Economic Policy Review Executive Summary
What Market Risk Capital Reporting Tells Us about Bank Risk
Recapping an article from the September 2003 issue
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of the Economic Policy Review, Volume 9, Number 3 View full article PDF


18 pages / 183 kb

Author: Beverly J. Hirtle

Index of executive summaries
The author investigates whether the capital amounts held by banks to cover the market risks in their trading portfolios—amounts disclosed in publicly available regulatory reports—provide important new information about the risk exposures of these institutions. She finds that while the capital figures add little to market participants' understanding of differences in risk across institutions, they do shed light on the evolution of individual institutions' risk exposures over time. In particular, changes in an institution's capital charges appear to be a strong predictor of changes in the volatility of its future trading revenue.
Since 1998, U.S. bank holding companies with large trading operations have been required to hold capital sufficient to cover their market risk—the risk of loss from adverse movements in financial rates and prices. Institutions subject to this standard must disclose the amount of their capital charge in reports that are filed with the Federal Reserve and subsequently made available to the public. The aim of Hirtle's analysis is to determine whether these market risk capital disclosures capture information about the extent of the institutions' exposure that is not available from other data contained in regulatory reports.
The author begins her analysis by assessing the importance of banks' market risk capital charge relative to the total risk capital that regulators require banks to hold. The total capital requirement, the author explains, equals the sum of a bank's requirements for market risk and credit risk. Hirtle finds that regulatory capital for market risk represents a small share of the overall amount of regulatory capital—less than 5 percent on average for most banks subject to the market risk requirements (chart). Her calculations suggest that this share has remained fairly constant over time (chart). Hirtle opens the next phase of her analysis with the observation that the market risk capital charges reported by the banks must meet two criteria to be useful indicators of risk exposure. Specifically, the capital charges must provide information that is both new—that is, not ascertainable from other regulatory report data—and accurate. To establish whether the capital figures satisfy the first criterion, the author assesses their correlation with a broad measure of risk exposure disclosed in the regulatory reports—the size of the banks' trading accounts. If variations in market risk capital across banks and over time are not highly correlated with variations in the size of the banks' trading accounts, she argues, the capital figures may contain some information beyond what is already conveyed by trading account size. Although the author's statistical tests show considerable correlation between these variables across banks, they provide some preliminary evidence that the capital figures contain new information about changes in individual institutions' risk over time. To determine whether the market risk capital figures meet the second criterion—that is, whether they provide accurate information about banks' risk exposures—Hirtle assesses the correlation between the figures and an independent measure of market risk, namely, banks' daily trading profits and losses. Specifically, the author tests the correlation between end-of-quarter market risk capital figures and daily profit and loss figures for the following quarter. This approach reveals whether shifts in the market risk capital figures can predict the variability of banks' future trading revenues. The results of these tests confirm that the capital figures provide little information about differences in market risk exposure across institutions beyond what is conveyed by the size of the trading account. Significantly, however, the tests do show a positive and statistically significant correlation between market risk capital and future trading profits and losses for individual institutions over time. Thus, market risk capital does appear to provide reliable forward-looking information about the evolution of individual banks' market risk exposures.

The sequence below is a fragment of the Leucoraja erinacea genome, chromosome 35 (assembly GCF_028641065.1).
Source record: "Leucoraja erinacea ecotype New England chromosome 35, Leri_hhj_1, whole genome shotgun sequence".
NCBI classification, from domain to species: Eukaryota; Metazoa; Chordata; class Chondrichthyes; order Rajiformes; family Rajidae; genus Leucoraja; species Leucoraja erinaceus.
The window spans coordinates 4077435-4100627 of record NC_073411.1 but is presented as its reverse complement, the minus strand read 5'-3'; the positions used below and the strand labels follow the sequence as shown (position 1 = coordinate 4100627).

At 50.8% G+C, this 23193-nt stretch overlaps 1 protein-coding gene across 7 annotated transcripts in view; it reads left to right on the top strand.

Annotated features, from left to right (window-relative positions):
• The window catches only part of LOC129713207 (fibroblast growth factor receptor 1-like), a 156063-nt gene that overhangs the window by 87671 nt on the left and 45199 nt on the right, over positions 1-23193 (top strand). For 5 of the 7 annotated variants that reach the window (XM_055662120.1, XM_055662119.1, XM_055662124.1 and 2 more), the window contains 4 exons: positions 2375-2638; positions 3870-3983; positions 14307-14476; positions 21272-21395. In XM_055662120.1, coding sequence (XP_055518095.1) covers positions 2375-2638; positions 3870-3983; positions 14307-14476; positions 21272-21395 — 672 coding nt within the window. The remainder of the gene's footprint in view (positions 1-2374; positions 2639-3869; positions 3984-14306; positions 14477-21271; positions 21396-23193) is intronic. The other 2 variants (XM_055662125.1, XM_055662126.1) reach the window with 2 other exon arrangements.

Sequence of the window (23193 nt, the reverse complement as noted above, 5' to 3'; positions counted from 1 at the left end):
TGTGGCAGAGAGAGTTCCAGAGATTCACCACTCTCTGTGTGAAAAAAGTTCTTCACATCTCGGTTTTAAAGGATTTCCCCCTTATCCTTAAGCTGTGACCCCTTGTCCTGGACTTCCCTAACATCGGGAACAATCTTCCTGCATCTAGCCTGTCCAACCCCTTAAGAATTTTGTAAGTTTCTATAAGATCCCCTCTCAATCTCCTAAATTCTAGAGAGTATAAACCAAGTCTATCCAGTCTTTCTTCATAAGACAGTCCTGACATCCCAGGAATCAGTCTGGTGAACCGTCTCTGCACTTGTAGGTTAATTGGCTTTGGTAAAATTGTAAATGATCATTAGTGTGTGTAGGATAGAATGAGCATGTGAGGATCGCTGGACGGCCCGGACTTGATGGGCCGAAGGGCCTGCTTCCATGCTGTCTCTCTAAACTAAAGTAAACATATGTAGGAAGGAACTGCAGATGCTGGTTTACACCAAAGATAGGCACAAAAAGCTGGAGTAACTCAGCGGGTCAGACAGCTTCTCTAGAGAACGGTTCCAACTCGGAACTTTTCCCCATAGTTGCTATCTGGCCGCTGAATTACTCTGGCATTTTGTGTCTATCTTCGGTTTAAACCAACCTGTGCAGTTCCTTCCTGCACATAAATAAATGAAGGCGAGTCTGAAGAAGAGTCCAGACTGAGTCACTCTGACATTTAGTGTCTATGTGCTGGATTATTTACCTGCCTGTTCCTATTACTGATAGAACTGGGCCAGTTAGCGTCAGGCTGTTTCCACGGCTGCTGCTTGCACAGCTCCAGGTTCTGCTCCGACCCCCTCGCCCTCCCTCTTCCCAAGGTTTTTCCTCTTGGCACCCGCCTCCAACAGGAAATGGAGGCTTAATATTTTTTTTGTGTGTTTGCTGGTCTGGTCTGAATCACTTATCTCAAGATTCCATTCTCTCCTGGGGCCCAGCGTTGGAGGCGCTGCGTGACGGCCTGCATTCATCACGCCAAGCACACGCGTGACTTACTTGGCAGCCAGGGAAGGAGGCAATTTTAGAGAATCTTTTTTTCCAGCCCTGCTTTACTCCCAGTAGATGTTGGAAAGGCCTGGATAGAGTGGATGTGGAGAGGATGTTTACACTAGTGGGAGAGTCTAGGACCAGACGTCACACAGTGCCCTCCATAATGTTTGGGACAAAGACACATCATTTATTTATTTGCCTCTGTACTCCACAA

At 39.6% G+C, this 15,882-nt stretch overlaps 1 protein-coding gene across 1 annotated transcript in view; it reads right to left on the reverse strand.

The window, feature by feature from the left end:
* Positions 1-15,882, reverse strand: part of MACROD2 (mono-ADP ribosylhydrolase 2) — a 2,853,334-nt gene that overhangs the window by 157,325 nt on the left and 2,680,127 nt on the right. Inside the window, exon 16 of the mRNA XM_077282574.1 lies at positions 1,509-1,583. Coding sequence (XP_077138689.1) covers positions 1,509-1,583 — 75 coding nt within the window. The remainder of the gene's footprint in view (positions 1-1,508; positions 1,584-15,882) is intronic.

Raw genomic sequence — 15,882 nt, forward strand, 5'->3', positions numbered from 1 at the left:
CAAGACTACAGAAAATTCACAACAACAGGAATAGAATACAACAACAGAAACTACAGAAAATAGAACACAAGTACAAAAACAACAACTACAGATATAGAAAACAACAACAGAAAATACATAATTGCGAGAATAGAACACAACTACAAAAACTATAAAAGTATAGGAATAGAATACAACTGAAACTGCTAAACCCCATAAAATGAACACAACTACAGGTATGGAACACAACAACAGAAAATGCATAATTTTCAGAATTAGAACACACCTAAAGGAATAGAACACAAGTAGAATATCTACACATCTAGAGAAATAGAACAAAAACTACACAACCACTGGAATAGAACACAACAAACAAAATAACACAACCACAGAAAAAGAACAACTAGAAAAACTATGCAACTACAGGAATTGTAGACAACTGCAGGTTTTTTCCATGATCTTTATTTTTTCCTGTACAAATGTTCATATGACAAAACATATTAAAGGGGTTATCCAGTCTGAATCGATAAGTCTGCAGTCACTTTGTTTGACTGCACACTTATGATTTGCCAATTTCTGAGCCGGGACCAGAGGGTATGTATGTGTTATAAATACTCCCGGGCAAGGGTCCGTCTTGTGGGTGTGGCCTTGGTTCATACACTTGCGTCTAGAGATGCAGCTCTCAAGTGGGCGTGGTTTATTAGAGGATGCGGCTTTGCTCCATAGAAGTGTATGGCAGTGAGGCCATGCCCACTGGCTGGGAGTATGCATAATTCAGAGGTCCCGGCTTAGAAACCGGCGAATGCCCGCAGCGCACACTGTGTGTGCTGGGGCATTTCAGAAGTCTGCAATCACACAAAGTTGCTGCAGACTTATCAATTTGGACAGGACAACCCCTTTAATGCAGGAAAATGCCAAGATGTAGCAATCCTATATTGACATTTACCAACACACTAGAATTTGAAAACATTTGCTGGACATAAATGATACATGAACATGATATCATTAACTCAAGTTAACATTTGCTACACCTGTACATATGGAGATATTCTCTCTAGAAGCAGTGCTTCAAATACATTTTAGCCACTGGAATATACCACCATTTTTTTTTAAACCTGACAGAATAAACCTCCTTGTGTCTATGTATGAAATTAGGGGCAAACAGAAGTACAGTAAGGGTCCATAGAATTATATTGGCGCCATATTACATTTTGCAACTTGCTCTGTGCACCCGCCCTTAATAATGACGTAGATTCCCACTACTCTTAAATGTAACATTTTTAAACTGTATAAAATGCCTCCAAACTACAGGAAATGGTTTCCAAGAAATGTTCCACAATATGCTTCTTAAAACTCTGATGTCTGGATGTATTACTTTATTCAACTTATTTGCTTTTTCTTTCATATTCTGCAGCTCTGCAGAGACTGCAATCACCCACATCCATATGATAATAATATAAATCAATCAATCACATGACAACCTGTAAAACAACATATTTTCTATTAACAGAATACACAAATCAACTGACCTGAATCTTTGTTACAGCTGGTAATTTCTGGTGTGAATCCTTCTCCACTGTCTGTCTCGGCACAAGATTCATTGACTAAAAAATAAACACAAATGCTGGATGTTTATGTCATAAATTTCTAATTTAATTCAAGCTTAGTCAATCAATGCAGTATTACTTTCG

The author concludes that banks' market risk capital disclosures provide new and accurate information about the risks undertaken by these institutions. Although the capital amounts reported tell us little about differences in market risk exposure across institutions, they are useful for tracking individual institution's risk exposures over time. In particular, changes in these capital amounts are useful predictors of the variability of institutions' future trading revenues.

Market risk capital makes up a small share of overall regulatory capital for most banks.

Distribution of Bank Holding Companies by Average Market Risk Capital Share
Source: Federal Reserve FR Y-9C Reports.
The ratio of market risk capital to overall capital has been relatively stable over time.
Median Market Risk Capital Share
Source: Federal Reserve FR Y-9C Reports.